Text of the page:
Will the firms win or will the new winners be other players? How can you convince a room full of millionaires that their business model is all wrong? Maybe 2/3 will suffer and decline, and we'll see new service providers. Multi-sourcing model may allow US firms to innovate without the need for external investment.

- Gene Koo

April 22, 2009 in Legal profession realities and developments, Teaching -- research, The mission of law schools | Permalink

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Comments

Future jobs for lawyers? High school history teachers. American history as learned in law school, was shocking, stunning, unbelievably intense. Law school is the best preparation for the most exciting, informative, and compelling high school history course ever taught. No student would skip class, all would read to much greater depth with a law school trained high school history teacher.

Posted by: Supremacy Claus | Apr 22, 2009 6:40:40 PM

I am not ready to discuss the future. The first step is to arrest the entire hierarchy, have brief trials, and execute them for insurrection against the Constitution. These are the world's most powerful, wealthiest criminal syndicate. Nothing will happen while alive.

The above questions make no break with the present. They continue to assume rent seeking as Job 1 for the lawyer profession rather than fulfilling the self-stated goals of every law subject. Those goals are in utter failure now.

An Amendment should exclude anyone passing 1L from all benches, all legislative seats, and all responsible policy decisions in the executive. Judges should be middle aged people who have made decisions and taken responsibility for them in any field. They are chosen for their judicial temperament, and admitted into judge schools. In the third year, they judge under the supervision of an experienced judge. Then they take a judge license exam. They have full professional liability, and carry insurance to make whole any victim of judge malpractice. They accept responsibility.

Enough for now.

After the next terror attack enabled by the appeasement and rent seeking of our lawyer President, the risk is the end of 1776, if the lawyer profession cannot be better regulated and improved. I do not want to discuss that grim scenario.

Posted by: Supremacy Claus | Apr 22, 2009 8:47:02 PM

"Disruptive Technologies?" No. Disruptive arrests is the necessity. Nothing in the above ramblings addresses the criminal syndicate nature of this profession.

Did anyone learn that the Inquisition had a business model in 10th Grade? It declared wealthy people as heretics, burned then at the stake, and seized their landholdings, for guess whom? It went after wealthy Jews, not after poor Jews.

Correct. The Church. More specifically, the Dominicans.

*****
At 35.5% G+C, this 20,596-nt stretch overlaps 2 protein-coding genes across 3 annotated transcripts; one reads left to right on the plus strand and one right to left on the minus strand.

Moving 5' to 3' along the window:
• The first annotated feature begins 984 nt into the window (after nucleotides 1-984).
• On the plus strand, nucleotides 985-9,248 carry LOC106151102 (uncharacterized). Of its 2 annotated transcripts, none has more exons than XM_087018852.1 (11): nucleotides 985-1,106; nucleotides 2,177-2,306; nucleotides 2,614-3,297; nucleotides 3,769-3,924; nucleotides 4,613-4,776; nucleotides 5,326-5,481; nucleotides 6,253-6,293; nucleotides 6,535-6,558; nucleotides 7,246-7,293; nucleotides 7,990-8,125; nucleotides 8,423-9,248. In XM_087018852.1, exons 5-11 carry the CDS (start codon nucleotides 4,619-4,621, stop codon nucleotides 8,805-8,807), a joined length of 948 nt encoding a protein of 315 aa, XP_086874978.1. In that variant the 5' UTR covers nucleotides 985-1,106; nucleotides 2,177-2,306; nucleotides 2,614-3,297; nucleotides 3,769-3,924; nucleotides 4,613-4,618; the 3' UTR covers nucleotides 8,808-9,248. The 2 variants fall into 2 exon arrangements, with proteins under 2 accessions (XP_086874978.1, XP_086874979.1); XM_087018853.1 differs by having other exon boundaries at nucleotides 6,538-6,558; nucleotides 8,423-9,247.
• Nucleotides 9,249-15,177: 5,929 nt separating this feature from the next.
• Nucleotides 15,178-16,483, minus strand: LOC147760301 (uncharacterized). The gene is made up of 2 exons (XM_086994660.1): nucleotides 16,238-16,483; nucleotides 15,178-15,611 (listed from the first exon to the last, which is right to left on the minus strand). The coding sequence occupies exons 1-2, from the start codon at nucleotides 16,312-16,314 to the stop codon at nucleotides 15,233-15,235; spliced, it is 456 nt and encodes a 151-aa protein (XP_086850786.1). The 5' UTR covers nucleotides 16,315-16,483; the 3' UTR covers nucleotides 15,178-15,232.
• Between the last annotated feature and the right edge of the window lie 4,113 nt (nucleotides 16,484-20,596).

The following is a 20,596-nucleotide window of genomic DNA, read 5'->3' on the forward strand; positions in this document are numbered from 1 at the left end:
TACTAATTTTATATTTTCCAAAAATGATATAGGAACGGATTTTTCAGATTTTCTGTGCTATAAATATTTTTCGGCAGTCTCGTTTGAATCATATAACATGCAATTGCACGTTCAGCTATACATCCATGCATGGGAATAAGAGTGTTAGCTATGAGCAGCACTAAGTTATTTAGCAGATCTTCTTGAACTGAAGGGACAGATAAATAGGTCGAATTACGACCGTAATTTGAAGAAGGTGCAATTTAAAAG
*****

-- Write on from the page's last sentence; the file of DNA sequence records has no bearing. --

The merchants demanded something be done for their taxes. Executives all over Europe beheaded church people. Lawyers boohoo what Henry VIII did to that vile, traitor lawyer, Thomas More. However, he had to because the Church had gone to far in its rent seeking. Other executives invaded the Vatican and set up a competing Vatican. The Church did not learn to keep its place until the mass executions of the French Revolution. The guillotine is the sole way to communicate with these internal traitors.

The lawyer picked up the business plan where the Dominicans left off. The lawyers are not linked to the Dominicans, except by imitation of their classic business plan. Call them the New Dominicans. They make up supernatural rules, that all on earth violate, that only they can understand and enforce. They pick the productive to plunder, to destroy, and to enrich themselves.

The time of reckoning with the New Dominicans may have come. Any proposal that does not involve cleaning house, mass executions, and permanent lawyer control laws is a joke.

Posted by: Supremacy Claus | Apr 22, 2009 11:34:09 PM

Who invited the freakshow? Thanks a lot for your irrelevant verbiage, Claus.

Posted by: Supremacy Claus's bag of coal | Apr 23, 2009 1:56:17 PM

SCBC: Nice name.

I am one of the owners of law. My remarks are from the physical world of reality, and not from the supernatural garbage, Medieval sewer the lawyer swims.

They are for your welfare. If the public is oppressed by the criminal cult enterprise hierarchy, the lawyer is doubly so. Their indoctrination is so good, you do not know it took place. You are such a victim, your first and last loyalties remain to them, above that to nation, family, and even self-interest.

Posted by: Supremacy Claus | Apr 23, 2009 8:53:26 PM

Law schools teach us to think of all problems as bespoke (esp. our study of appeals, Supreme Court), but that just isn't true. In reality, we start with precedent documents, not blank paper; often we even use automated templates. Why can't we package our expertise for clients to use for themselves, just as banks generate their own term sheets? We need to realize that we provide value for the client, that our value is not embedded with the form of our relationship. The last step, commoditization, is likely to happen online, and is often unattractive because the price trends to zero.

Posted by: bosch dishwasher 500 series | Nov 22, 2012 11:41:57 AM